self-titled – Shady Groove
There’s nothing shady about Shady Groove’s self-titled debut release. It opens with an explosion of psychedelia so strong that it seems almost impossible to match, much less exceed that energy on the entire album. But, Chris Soltis and company succeeded in doing just that, producing an album that is exciting to listen to over and over.
Since 1997, Shady Groove has been proving itself by playing at college bars and various New York City venues, as well as touring elsewhere. While Shady Groove prides itself on improvisational jamming, which is best seen live, the album reflects the philosophy with heavy jam sessions in almost every song. The last song, "Conmen," is almost ten minutes long and jams throughout. Lyrics are sparse, and this is a good thing — Soltis’ voice sounds like he’s smoked one too many cigarettes in his day, the result sounding forced and overly raspy most of the time, way older than Soltis is. Thankfully, Soltis isn’t responsible for all of the vocals — his brother, John, and Josh Sternberg lend their talents to the album as well. Ironically, one of the album’s best tracks, "Andre II," has more lyrics than most of the songs. It’s got a catchy vibe that just won’t quit, both musically and lyrically.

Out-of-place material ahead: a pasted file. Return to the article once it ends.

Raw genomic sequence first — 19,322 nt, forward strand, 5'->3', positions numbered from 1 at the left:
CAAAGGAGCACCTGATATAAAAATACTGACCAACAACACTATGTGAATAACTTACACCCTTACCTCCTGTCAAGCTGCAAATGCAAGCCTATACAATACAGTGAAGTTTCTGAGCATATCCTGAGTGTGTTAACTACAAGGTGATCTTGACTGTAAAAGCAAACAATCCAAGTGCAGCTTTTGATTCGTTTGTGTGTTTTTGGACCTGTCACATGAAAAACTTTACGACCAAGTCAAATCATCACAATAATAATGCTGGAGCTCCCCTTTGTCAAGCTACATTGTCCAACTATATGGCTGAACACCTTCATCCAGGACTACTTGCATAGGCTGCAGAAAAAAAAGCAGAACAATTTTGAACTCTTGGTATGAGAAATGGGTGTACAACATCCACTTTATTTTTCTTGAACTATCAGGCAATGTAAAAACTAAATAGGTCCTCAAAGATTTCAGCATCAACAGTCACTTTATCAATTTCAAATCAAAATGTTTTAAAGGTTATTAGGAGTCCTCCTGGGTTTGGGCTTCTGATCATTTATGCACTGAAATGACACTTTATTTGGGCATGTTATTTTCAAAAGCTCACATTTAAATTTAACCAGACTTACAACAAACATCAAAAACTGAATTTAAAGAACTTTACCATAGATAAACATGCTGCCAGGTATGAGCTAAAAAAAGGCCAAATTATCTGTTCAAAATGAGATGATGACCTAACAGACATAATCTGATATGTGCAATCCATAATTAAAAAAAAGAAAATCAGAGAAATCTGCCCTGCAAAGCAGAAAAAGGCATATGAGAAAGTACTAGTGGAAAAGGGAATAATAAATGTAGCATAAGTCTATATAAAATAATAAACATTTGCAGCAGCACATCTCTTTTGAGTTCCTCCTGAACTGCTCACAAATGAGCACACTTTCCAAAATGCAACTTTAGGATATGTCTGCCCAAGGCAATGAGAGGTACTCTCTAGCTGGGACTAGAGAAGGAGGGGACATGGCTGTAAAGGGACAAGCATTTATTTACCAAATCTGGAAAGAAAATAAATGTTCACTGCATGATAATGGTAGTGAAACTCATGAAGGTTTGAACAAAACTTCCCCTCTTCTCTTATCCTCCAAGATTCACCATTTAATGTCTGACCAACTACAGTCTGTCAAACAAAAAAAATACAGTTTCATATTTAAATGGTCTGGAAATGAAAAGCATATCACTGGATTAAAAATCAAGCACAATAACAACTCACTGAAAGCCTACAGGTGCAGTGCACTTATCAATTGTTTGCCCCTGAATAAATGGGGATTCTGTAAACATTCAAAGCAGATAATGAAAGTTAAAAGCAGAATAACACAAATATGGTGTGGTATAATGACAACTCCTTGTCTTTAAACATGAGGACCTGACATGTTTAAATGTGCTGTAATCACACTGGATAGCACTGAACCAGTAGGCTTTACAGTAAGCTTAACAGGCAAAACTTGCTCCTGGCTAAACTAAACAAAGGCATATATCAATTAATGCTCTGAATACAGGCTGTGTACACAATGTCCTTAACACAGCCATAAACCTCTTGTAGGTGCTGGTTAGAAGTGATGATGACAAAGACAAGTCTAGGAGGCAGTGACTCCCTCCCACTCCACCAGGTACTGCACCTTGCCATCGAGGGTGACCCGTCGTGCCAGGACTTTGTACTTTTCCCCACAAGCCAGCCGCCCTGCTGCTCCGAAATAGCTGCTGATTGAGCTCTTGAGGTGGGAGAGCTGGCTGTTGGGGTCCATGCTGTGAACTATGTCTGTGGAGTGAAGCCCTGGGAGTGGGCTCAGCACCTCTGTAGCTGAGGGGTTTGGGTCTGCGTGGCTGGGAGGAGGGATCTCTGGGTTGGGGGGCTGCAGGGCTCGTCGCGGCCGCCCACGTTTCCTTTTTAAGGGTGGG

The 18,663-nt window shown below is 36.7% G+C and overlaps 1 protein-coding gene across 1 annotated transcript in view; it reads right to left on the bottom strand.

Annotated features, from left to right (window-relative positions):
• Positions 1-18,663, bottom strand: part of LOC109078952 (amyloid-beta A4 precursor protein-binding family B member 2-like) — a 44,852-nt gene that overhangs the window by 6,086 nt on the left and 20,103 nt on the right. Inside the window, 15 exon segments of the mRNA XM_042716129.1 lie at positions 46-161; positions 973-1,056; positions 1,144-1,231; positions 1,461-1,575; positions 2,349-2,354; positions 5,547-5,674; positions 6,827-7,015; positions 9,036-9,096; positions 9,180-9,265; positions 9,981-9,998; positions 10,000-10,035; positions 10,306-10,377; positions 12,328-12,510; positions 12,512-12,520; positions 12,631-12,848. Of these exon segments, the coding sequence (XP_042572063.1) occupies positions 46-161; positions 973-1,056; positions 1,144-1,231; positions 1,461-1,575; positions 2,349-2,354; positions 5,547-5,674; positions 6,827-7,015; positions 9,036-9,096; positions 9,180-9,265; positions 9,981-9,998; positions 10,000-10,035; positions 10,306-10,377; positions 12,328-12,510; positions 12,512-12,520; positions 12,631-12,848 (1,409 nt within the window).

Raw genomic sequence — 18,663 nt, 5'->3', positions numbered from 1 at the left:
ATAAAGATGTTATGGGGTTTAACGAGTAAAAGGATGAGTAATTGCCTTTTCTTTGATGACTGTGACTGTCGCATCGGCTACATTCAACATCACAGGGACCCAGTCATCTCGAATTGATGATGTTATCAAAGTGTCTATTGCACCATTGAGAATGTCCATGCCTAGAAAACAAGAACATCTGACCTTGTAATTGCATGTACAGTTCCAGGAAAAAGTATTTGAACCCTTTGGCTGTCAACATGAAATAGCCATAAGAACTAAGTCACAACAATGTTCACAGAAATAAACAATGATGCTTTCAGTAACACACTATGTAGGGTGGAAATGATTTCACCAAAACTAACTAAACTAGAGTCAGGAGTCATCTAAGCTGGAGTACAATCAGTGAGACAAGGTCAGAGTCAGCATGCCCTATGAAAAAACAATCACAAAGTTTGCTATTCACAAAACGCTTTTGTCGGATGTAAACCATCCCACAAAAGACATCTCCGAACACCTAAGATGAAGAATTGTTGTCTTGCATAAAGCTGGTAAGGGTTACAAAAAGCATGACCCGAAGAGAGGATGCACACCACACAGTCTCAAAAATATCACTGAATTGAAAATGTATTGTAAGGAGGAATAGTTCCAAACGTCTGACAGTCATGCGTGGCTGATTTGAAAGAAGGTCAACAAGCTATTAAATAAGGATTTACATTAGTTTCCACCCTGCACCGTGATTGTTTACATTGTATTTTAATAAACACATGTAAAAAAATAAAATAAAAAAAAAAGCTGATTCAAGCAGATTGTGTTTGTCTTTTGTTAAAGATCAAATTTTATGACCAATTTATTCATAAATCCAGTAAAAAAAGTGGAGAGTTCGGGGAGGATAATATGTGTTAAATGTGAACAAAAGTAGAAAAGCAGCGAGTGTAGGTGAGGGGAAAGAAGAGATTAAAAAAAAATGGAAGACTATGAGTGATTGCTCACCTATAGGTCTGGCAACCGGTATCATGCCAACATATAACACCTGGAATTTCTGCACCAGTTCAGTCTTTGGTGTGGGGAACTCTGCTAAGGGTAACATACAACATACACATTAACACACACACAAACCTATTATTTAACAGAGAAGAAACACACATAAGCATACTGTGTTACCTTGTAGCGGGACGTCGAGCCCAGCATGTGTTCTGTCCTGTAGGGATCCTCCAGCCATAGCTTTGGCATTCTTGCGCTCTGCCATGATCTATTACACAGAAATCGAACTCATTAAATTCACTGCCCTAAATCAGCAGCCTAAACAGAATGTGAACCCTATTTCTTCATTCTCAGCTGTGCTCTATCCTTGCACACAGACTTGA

But the music, the jamming, that Shady Groove does is almost unbelievable. The band plays at the same skill level as legends such as the Grateful Dead and Phish, yet are only fresh out of college. Often when younger bands try and emulate those who paved the way for the jamband scene, they sound sloppy and clumsy. Not the case with Shady Groove.
Shady Groove mixes up all of the elements – jazz, rock, funk, blues, psychedelia – to form a sound that, while can’t be called its own, still stands out.